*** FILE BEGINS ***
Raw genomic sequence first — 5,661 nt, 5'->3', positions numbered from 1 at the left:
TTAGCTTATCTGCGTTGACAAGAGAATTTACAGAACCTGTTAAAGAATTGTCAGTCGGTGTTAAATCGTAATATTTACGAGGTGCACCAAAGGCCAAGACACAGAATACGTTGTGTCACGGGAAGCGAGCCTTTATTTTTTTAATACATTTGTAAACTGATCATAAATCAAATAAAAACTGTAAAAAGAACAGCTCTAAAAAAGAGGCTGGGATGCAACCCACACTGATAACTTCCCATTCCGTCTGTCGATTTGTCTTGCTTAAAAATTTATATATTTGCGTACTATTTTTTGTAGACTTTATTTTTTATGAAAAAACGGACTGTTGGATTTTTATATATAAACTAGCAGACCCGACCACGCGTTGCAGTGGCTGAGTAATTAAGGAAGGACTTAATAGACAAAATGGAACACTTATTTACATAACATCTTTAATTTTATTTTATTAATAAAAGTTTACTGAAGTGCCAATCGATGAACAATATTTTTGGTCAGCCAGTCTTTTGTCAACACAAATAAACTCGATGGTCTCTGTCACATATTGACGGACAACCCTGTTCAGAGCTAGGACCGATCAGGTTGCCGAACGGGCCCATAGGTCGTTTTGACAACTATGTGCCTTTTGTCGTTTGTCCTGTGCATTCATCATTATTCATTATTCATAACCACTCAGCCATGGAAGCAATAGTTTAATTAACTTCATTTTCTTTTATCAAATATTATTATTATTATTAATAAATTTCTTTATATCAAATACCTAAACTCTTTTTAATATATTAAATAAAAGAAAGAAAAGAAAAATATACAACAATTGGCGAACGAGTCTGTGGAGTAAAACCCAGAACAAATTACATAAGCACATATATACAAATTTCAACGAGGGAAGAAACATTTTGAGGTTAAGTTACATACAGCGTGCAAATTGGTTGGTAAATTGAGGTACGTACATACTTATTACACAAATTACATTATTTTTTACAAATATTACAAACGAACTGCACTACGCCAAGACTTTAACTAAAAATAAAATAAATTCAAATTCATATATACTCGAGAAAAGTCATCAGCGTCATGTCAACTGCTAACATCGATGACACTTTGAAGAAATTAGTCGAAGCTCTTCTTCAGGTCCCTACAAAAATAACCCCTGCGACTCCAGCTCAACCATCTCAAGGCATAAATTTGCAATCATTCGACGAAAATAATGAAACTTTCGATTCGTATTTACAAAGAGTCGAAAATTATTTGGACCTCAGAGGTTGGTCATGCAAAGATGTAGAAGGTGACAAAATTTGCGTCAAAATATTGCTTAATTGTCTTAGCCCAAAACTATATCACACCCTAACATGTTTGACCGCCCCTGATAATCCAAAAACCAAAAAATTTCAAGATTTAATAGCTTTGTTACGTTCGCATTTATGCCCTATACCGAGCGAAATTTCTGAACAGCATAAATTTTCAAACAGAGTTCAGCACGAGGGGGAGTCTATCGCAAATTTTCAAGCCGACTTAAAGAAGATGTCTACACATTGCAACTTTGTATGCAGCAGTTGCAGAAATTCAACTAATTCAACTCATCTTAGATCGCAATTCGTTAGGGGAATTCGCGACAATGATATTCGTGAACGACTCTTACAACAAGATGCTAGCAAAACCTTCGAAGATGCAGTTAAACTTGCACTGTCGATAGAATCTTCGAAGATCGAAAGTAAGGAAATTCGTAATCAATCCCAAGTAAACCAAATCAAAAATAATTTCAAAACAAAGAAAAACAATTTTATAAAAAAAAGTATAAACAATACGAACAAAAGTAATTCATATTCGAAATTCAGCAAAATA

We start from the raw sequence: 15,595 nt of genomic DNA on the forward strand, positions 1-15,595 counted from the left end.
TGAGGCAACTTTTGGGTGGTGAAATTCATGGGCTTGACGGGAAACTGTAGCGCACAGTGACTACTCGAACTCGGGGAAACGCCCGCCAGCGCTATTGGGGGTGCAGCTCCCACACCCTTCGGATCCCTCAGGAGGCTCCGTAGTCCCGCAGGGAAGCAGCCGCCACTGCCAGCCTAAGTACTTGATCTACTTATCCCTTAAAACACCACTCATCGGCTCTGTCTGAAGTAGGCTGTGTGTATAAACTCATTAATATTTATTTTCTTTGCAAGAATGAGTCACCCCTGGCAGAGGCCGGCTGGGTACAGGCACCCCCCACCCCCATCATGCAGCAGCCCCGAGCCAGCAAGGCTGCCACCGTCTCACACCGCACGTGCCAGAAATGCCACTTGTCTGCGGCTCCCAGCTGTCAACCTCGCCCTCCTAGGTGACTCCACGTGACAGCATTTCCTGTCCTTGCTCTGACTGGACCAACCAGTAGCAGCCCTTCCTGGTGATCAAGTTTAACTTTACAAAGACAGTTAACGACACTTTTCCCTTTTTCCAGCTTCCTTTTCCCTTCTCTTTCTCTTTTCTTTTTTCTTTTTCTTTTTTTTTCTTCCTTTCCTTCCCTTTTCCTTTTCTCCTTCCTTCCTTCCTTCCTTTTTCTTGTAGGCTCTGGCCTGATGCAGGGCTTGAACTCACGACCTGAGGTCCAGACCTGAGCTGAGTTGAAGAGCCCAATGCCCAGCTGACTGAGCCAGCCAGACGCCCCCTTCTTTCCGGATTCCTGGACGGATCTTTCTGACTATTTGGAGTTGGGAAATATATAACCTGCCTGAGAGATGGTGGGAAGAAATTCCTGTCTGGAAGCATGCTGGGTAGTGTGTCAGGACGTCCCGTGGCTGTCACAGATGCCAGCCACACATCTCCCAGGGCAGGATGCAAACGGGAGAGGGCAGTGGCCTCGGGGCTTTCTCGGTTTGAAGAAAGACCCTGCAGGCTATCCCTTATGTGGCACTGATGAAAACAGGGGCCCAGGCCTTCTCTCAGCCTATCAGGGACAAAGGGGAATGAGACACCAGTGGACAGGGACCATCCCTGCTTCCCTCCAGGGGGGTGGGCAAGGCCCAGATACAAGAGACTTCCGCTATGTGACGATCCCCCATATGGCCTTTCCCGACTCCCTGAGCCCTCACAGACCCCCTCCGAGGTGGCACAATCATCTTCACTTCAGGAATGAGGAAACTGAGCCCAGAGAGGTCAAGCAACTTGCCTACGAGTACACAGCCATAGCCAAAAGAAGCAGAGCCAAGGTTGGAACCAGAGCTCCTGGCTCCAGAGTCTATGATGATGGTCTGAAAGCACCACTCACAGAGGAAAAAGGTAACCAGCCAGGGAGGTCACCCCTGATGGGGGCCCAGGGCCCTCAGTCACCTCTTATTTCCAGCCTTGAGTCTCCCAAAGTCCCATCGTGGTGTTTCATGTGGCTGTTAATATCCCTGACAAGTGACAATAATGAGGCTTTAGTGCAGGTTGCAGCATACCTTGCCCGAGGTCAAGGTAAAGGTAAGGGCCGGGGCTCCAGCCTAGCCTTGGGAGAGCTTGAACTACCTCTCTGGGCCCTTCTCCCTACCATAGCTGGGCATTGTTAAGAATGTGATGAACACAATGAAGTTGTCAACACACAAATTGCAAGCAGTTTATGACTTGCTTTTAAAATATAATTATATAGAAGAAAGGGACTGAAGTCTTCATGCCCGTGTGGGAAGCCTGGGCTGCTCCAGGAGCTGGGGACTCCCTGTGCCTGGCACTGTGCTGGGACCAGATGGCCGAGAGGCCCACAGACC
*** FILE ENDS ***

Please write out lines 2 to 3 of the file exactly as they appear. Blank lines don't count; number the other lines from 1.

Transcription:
TTAGCTTATCTGCGTTGACAAGAGAATTTACAGAACCTGTTAAAGAATTGTCAGTCGGTGTTAAATCGTAATATTTACGAGGTGCACCAAAGGCCAAGACACAGAATACGTTGTGTCACGGGAAGCGAGCCTTTATTTTTTTAATACATTTGTAAACTGATCATAAATCAAATAAAAACTGTAAAAAGAACAGCTCTAAAAAAGAGGCTGGGATGCAACCCACACTGATAACTTCCCATTCCGTCTGTCGATTTGTCTTGCTTAAAAATTTATATATTTGCGTACTATTTTTTGTAGACTTTATTTTTTATGAAAAAACGGACTGTTGGATTTTTATATATAAACTAGCAGACCCGACCACGCGTTGCAGTGGCTGAGTAATTAAGGAAGGACTTAATAGACAAAATGGAACACTTATTTACATAACATCTTTAATTTTATTTTATTAATAAAAGTTTACTGAAGTGCCAATCGATGAACAATATTTTTGGTCAGCCAGTCTTTTGTCAACACAAATAAACTCGATGGTCTCTGTCACATATTGACGGACAACCCTGTTCAGAGCTAGGACCGATCAGGTTGCCGAACGGGCCCATAGGTCGTTTTGACAACTATGTGCCTTTTGTCGTTTGTCCTGTGCATTCATCATTATTCATTATTCATAACCACTCAGCCATGGAAGCAATAGTTTAATTAACTTCATTTTCTTTTATCAAATATTATTATTATTATTAATAAATTTCTTTATATCAAATACCTAAACTCTTTTTAATATATTAAATAAAAGAAAGAAAAGAAAAATATACAACAATTGGCGAACGAGTCTGTGGAGTAAAACCCAGAACAAATTACATAAGCACATATATACAAATTTCAACGAGGGAAGAAACATTTTGAGGTTAAGTTACATACAGCGTGCAAATTGGTTGGTAAATTGAGGTACGTACATACTTATTACACAAATTACATTATTTTTTACAAATATTACAAACGAACTGCACTACGCCAAGACTTTAACTAAAAATAAAATAAATTCAAATTCATATATACTCGAGAAAAGTCATCAGCGTCATGTCAACTGCTAACATCGATGACACTTTGAAGAAATTAGTCGAAGCTCTTCTTCAGGTCCCTACAAAAATAACCCCTGCGACTCCAGCTCAACCATCTCAAGGCATAAATTTGCAATCATTCGACGAAAATAATGAAACTTTCGATTCGTATTTACAAAGAGTCGAAAATTATTTGGACCTCAGAGGTTGGTCATGCAAAGATGTAGAAGGTGACAAAATTTGCGTCAAAATATTGCTTAATTGTCTTAGCCCAAAACTATATCACACCCTAACATGTTTGACCGCCCCTGATAATCCAAAAACCAAAAAATTTCAAGATTTAATAGCTTTGTTACGTTCGCATTTATGCCCTATACCGAGCGAAATTTCTGAACAGCATAAATTTTCAAACAGAGTTCAGCACGAGGGGGAGTCTATCGCAAATTTTCAAGCCGACTTAAAGAAGATGTCTACACATTGCAACTTTGTATGCAGCAGTTGCAGAAATTCAACTAATTCAACTCATCTTAGATCGCAATTCGTTAGGGGAATTCGCGACAATGATATTCGTGAACGACTCTTACAACAAGATGCTAGCAAAACCTTCGAAGATGCAGTTAAACTTGCACTGTCGATAGAATCTTCGAAGATCGAAAGTAAGGAAATTCGTAATCAATCCCAAGTAAACCAAATCAAAAATAATTTCAAAACAAAGAAAAACAATTTTATAAAAAAAAGTATAAACAATACGAACAAAAGTAATTCATATTCGAAATTCAGCAAAATA

We start from the raw sequence: 15,595 nt of genomic DNA on the forward strand, positions 1-15,595 counted from the left end.